Heat a saucepan, add the olive oil and then the sliced onion. Cook for about 10 minutes until the onion is soft but not coloured. Thinly slice the artichoke hearts, add them to the onion and cook for another 5 minutes, the add the white wine. Allow the alcohol to evaporate completely (about 15 to 20 minutes) and then add half a pint of water. Continue to cook for another 20 minutes or so, until the artichokes are soft and all the water has disappeared — keep an eye on the pan and stir as the water evaporates, to avoid the artichokes catching fire and burning.

Transfer the contents of the pan containing the artichokes to a food processor and puree until smooth.

Put the cream in a pan and boil it to reduce it by half. Add the artichoke puree and let it cook for a few minutes. The resulting puree should be soft but firm enough for the sea bass to sit on top; if you feel that it is too wet, let it cook a little longer to dry it out. When it is ready, season to taste, cover and keep to one side.

Take an ovenproof nonstick frying pan big enough to fit all the fillets comfortably and get it hot on the burner. (If you don't have a big enough pan, you will need to cook the fillets in two batches.) Lightly season the fish on the skin side, put a tablespoon of olive oil into the pan (it will heat up instantly) and add the fillets, skin side down. As the heat goes through the fish, it will turn from translucent to white and opaque.

As soon as the fillet has turned white halfway up the fillet, turn it over (the skin should now be crisp and golden) and sprinkle with the dried breadcrumb and tomato mixture. Pour the wine into the pan (around, not over the fish) and transfer to the oven for a couple of minutes. The bread crumbs will crisp up and become darker in colour.

Take the pan from the oven and lift the fish onto a warm plate. Put the pan back on the heat, add the olives, tomatoes and fish stock, and bubble up so that it reduces by half. Then put the sea bass back into the sauce, crust upward, for a minute or so to heat through.

At the same time, put the artichoke puree back on the heat to warm through. Stir in the butter and, when the puree is hot, spoon it onto your plates and put the fish on top.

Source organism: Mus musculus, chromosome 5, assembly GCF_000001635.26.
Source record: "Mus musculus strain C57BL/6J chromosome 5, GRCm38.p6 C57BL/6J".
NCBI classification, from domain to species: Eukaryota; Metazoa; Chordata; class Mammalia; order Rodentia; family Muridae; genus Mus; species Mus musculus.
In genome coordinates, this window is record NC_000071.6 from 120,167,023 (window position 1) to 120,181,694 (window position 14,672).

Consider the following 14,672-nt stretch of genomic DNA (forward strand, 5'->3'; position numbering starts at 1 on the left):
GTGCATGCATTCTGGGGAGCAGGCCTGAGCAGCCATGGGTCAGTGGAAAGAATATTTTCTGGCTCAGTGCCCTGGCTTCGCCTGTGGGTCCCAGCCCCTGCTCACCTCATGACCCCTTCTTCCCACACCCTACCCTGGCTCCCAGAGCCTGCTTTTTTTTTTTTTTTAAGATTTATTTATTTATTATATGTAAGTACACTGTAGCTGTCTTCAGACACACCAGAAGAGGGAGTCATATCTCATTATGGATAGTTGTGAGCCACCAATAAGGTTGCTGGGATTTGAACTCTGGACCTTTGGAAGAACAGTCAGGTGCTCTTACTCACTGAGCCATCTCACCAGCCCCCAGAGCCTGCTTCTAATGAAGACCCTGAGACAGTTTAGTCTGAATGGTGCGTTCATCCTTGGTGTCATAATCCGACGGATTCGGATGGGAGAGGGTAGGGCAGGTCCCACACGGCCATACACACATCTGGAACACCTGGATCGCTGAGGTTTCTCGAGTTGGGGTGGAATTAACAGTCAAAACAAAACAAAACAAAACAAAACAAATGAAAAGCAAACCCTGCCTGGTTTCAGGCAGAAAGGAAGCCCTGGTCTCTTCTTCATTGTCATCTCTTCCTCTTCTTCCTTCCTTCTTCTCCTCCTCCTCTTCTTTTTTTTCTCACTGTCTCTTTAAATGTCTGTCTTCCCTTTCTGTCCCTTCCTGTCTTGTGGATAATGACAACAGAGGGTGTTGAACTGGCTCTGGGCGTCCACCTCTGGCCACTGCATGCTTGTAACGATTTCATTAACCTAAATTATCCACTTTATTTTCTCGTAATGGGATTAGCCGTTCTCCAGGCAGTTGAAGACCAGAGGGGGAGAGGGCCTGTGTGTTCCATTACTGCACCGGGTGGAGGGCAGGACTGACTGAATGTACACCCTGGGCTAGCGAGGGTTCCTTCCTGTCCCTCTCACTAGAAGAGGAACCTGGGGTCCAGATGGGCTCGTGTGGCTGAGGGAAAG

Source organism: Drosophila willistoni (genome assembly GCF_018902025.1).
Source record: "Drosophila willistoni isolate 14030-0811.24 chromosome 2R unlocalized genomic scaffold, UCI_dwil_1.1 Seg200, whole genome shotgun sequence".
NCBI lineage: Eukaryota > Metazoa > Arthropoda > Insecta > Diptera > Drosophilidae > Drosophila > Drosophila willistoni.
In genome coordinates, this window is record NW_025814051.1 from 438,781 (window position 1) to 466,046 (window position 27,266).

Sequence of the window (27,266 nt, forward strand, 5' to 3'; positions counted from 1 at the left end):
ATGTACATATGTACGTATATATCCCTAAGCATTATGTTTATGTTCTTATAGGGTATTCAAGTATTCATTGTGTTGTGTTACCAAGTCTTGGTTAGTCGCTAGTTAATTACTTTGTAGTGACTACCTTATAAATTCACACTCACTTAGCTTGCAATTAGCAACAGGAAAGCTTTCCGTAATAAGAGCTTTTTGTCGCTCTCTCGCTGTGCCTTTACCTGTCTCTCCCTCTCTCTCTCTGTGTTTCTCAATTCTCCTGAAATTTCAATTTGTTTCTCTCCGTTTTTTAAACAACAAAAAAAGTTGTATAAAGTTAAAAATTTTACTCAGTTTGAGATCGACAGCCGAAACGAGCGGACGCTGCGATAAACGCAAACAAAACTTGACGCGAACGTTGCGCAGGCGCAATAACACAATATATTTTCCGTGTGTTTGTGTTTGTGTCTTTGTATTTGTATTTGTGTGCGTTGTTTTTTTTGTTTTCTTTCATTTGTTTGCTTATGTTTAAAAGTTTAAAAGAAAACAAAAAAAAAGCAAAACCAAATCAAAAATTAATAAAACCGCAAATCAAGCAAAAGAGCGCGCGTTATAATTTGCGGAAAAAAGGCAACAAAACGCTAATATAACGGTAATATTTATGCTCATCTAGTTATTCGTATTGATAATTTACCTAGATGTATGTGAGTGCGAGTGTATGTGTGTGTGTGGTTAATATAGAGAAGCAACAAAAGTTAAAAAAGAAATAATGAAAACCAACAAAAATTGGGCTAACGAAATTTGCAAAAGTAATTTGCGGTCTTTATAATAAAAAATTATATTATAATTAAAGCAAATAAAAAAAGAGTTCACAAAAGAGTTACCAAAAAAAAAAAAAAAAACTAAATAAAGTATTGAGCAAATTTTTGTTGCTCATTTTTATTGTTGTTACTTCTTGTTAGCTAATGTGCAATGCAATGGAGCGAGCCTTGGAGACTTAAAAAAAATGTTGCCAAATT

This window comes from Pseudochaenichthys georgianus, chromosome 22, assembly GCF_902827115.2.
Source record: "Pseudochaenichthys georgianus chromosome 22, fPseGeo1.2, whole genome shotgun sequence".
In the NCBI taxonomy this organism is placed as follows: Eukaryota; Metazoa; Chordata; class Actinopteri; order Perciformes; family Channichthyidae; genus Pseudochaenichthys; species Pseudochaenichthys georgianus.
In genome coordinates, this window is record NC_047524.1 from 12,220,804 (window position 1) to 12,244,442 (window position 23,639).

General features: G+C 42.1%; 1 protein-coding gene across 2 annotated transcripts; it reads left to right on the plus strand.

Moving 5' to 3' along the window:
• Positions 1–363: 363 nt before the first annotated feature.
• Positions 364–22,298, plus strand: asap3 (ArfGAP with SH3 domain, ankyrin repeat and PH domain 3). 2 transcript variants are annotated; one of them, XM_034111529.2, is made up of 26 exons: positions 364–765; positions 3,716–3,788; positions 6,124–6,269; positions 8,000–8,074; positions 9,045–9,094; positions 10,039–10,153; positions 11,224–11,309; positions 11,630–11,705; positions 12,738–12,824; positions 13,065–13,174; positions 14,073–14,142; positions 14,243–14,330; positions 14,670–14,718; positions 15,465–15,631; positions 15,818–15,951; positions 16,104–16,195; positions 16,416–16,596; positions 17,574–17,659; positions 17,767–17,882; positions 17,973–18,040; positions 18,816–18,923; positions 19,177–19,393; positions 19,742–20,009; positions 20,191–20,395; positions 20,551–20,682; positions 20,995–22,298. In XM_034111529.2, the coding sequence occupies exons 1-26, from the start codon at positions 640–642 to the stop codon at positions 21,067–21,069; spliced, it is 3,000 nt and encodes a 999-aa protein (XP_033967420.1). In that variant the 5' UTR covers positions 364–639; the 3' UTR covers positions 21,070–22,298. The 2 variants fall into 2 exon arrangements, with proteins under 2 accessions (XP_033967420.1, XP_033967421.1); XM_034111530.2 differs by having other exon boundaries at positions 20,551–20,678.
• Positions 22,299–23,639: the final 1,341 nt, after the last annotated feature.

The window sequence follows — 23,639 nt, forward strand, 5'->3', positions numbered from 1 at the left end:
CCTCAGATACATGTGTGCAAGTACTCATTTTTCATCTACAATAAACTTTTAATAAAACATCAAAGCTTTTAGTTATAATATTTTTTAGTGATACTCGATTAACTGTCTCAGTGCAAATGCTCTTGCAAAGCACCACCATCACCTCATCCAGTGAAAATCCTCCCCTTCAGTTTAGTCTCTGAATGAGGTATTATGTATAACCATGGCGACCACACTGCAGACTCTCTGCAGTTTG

To the pan in which the fish has been cooked, add the reserved lemon juice, the rest of the olive oil and the parsley, then spoon this mixture around the fish and serve.


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Reader Comments (11)

Marc, this looks luscious! But what happens with the skinned, seeded and diced fresh tomatoes?

March 23, 2012 | Unregistered CommenterMichael Sherman

Oops...sorry about that. We wondered the same thing when we made the recipe. We incorporated them at the end along with the sliced olives and wine.

I've modified the text accordingly. Thanks again!

March 23, 2012 | Registered CommenterMarc

Looks divine...that has to be on my menu when I come up!

March 23, 2012 | Unregistered Commentersharon Miro

You got it, Sharon. We will stuff food down your piehole until you explode.

March 23, 2012 | Registered CommenterMarc

Looking forward to trying to recreate this one!
BTW... Enjoyed your Blue Moon "Lambgasm" burger last night - Well done!

March 23, 2012 | Unregistered CommenterChris Gant

Hey, Chris.

Long time no see! Really glad you enjoyed it!

March 23, 2012 | Registered CommenterMarc

this was SOOOOOO tasty!!!!

March 23, 2012 | Unregistered Commenterlorna

YOU have a crush on Gorgio?? :-)
Also, you forgot to mention that you can TOTALLY make this both lowfat and gluten-free by just substituting water, gravel, celery sticks and quinoa.

My work here is done.

March 24, 2012 | Unregistered CommenterLourdes

No fair having a stunt chef...

CHEATER!

March 26, 2012 | Unregistered CommenterRuth in SF

Italian foods make me crave for more. If some go on for a diet, I choose to have an Italian diet and eat my favorite pasta.
- Arthur, professor and trainer of
essay writing

March 5, 2013 | Unregistered CommenterRobert N. Turner

Great post!

May 15, 2014 | Unregistered CommenterIvan